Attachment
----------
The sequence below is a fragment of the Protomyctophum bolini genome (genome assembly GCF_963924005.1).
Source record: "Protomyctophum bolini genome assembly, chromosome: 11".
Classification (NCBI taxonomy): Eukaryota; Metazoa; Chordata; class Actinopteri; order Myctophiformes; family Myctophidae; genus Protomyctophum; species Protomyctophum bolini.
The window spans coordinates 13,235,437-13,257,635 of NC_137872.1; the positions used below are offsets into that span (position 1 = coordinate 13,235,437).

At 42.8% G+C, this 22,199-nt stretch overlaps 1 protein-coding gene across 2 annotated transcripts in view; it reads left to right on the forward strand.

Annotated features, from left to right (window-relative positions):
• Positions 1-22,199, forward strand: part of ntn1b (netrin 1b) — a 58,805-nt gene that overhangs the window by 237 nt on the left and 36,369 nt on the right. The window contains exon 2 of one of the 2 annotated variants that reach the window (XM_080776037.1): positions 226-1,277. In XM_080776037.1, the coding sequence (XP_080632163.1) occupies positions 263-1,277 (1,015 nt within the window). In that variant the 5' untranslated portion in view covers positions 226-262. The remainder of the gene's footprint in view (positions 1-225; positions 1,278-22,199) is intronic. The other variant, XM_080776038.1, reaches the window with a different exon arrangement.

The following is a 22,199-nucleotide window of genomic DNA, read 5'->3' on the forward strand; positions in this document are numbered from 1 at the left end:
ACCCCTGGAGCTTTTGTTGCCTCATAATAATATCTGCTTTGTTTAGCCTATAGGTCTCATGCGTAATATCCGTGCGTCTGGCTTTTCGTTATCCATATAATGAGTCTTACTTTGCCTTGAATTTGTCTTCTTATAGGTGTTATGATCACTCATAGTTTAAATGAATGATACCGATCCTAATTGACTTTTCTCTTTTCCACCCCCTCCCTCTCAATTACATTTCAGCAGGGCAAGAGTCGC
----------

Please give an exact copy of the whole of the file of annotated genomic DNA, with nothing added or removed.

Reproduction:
The sequence below is a fragment of the Protomyctophum bolini genome (genome assembly GCF_963924005.1).
Source record: "Protomyctophum bolini genome assembly, chromosome: 11".
Classification (NCBI taxonomy): Eukaryota; Metazoa; Chordata; class Actinopteri; order Myctophiformes; family Myctophidae; genus Protomyctophum; species Protomyctophum bolini.
The window spans coordinates 13,235,437-13,257,635 of NC_137872.1; the positions used below are offsets into that span (position 1 = coordinate 13,235,437).

At 42.8% G+C, this 22,199-nt stretch overlaps 1 protein-coding gene across 2 annotated transcripts in view; it reads left to right on the forward strand.

Annotated features, from left to right (window-relative positions):
• Positions 1-22,199, forward strand: part of ntn1b (netrin 1b) — a 58,805-nt gene that overhangs the window by 237 nt on the left and 36,369 nt on the right. The window contains exon 2 of one of the 2 annotated variants that reach the window (XM_080776037.1): positions 226-1,277. In XM_080776037.1, the coding sequence (XP_080632163.1) occupies positions 263-1,277 (1,015 nt within the window). In that variant the 5' untranslated portion in view covers positions 226-262. The remainder of the gene's footprint in view (positions 1-225; positions 1,278-22,199) is intronic. The other variant, XM_080776038.1, reaches the window with a different exon arrangement.

The following is a 22,199-nucleotide window of genomic DNA, read 5'->3' on the forward strand; positions in this document are numbered from 1 at the left end:
ACCCCTGGAGCTTTTGTTGCCTCATAATAATATCTGCTTTGTTTAGCCTATAGGTCTCATGCGTAATATCCGTGCGTCTGGCTTTTCGTTATCCATATAATGAGTCTTACTTTGCCTTGAATTTGTCTTCTTATAGGTGTTATGATCACTCATAGTTTAAATGAATGATACCGATCCTAATTGACTTTTCTCTTTTCCACCCCCTCCCTCTCAATTACATTTCAGCAGGGCAAGAGTCGC